Low Back Pain


80% of the population will suffer from low back pain at some time in their lives. In fact, low back pain is the second most common cause of missed work days. The good news is that understanding low back pain; how to prevent it and how to treat it, will help you avoid chronic low back pain and prevent further injury.


The lumbar spine is made up of 5 vertebrae. These are the bones of the spine. Their role is to support and protect the spinal cord. The facet joints provide a mobile link between each vertebra. Similar to other joints, they can wear down and become irritated. Intervertebral discs sit between each vertebra. The disc is made up of 2 parts: annulus(outer ring) and nucleus pulpous(center). The disc’s main function is shock absorption. The spinal cord gives out nerve roots at each level of the spine. The nerve roots are responsible for carrying information between the brain and the lower extremity.


Low back pain can be divided into 2 categories:

  1. Mechanical low back pain
  2. Compressive or Neurogenic low back pain

Mechanical Low Back Pain:
Inflammation of the facet joints, discs, ligaments or muscles of the low back cause mechanical low back pain. This is a result of strain, overuse or trauma. Mechanical low back pain is usually felt in the low back and may spread down to the buttock or thigh.

Compressive Or Neurogenic Low Back Pain:
Compressive or neurogenic low back pain is caused by irritation or "pinching" of the nerve root. The nerve root can be compressed by a disc or bony spur. Since the nerve root carries information between the brain and lower extremity, there can be an interference in muscle strength and reflexes. Pain and\or numbness can extend below the knee and into the foot.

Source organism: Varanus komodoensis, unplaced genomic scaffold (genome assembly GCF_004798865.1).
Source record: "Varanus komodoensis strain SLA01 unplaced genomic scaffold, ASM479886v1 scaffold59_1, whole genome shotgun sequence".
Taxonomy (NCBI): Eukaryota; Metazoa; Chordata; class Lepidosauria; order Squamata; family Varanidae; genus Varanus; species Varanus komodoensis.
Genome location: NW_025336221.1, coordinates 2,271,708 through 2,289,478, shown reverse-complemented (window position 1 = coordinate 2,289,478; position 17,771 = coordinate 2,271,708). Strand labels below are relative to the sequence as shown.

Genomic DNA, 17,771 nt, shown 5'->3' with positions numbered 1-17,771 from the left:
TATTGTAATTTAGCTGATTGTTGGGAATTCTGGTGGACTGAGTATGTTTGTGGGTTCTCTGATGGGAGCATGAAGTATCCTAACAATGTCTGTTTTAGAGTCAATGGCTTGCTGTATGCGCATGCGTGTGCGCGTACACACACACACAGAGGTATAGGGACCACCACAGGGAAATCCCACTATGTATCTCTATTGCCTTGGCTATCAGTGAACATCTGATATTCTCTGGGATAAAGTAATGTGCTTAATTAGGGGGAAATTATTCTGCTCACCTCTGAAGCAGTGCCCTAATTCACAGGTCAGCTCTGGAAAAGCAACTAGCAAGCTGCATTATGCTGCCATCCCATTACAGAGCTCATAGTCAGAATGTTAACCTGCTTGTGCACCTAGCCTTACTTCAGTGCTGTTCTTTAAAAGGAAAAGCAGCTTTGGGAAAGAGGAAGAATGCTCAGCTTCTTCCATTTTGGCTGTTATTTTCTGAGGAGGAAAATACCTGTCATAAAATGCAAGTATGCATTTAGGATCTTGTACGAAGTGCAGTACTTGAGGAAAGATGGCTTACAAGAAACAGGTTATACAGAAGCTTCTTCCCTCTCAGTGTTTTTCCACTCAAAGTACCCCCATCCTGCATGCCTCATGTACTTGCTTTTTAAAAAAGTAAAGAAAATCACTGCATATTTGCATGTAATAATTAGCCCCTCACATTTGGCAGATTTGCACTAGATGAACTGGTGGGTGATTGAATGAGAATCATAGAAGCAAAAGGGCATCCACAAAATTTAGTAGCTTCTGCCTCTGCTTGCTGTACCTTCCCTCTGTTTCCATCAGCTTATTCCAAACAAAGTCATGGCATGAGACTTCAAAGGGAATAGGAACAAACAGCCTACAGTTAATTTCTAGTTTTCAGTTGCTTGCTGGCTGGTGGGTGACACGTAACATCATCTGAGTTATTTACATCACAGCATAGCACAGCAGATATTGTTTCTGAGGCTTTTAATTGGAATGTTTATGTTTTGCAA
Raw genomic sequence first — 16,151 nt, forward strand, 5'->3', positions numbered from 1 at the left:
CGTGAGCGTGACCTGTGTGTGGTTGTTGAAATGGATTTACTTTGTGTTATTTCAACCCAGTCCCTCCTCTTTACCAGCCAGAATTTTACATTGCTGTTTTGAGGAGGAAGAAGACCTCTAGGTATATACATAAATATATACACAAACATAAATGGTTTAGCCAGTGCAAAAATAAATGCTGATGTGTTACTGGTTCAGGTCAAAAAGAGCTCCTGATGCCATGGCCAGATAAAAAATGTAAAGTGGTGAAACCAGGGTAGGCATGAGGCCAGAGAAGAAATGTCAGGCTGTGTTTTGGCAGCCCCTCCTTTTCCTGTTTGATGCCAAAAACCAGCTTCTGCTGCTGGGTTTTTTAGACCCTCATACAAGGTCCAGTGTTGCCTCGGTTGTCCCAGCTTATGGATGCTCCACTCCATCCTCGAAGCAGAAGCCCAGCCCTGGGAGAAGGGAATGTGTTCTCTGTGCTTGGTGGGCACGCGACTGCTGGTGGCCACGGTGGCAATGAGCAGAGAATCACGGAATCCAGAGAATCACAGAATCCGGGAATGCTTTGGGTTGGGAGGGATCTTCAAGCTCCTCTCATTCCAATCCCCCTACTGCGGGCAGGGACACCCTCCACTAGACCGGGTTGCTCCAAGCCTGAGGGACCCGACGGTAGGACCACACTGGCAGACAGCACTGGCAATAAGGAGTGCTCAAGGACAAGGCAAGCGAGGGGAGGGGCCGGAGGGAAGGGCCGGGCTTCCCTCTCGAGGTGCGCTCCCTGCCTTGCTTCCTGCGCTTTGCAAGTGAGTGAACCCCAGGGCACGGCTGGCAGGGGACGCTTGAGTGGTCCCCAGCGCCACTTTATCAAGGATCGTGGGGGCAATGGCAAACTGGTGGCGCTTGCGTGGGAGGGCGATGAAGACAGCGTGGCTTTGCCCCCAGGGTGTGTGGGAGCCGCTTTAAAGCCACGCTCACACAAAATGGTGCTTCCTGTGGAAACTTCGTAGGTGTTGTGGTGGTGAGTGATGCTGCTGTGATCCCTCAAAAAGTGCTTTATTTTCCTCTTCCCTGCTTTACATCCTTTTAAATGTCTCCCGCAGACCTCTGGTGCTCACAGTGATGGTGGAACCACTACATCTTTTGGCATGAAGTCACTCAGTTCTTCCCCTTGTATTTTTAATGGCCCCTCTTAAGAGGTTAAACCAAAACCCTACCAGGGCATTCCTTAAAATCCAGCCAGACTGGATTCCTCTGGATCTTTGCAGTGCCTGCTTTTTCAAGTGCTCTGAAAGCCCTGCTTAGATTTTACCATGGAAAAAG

Depending on the extent of your injury, your doctor may order certain tests. Here are a few:


  • Show bones of the lumbar spine
  • May show degenerative changes
  • Do not show most soft tissue structures
  • Usually the starting point for tests

CAT Scan (Computer Assisted Tomography):

  • X-ray slices or cuts taken at specific levels which are computer enhanced
  • Allows you to view bones and soft tissue
  • Used to clearly define complicated bone injury
  • Sometimes used with myelogram(injection of dye into spinal sac) to better show pressure onto spinal nerves

MRI (Magnetic Resonance Imaging)

  • Uses magnetic waves to obtain images of bone and soft tissue
  • Shows nerves and discs very clearly

EMG (Electromyogram)

  • Tests the nerve roots
  • Consists of inserting tiny electrodes into different muscle groups
  • Can determine the condition of the nerve that supplies those muscle groups
Will Physiotherapy Help Me?

Your physiotherapist will take your detailed medical history. Then he or she will conduct a thorough physical examination, testing the quality and quantity of your lumbar movement and strength, and perform a neurological scan including reflexes, key muscle and sensation testing.

Your physiotherapist will explain the findings of the examination with you and design an appropriate treatment plan for you. Depending on your condition, your treatment plan may include:

  • Manual therapy to improve movement
  • Electro modalities to decrease pain and promote healing
  • Hot or cold therapy
  • Stretching exercises
  • Strengthening exercises
  • Education on mechanics, posture and injury prevention

To learn more about how you can access and benefit from our services, please contact us today!

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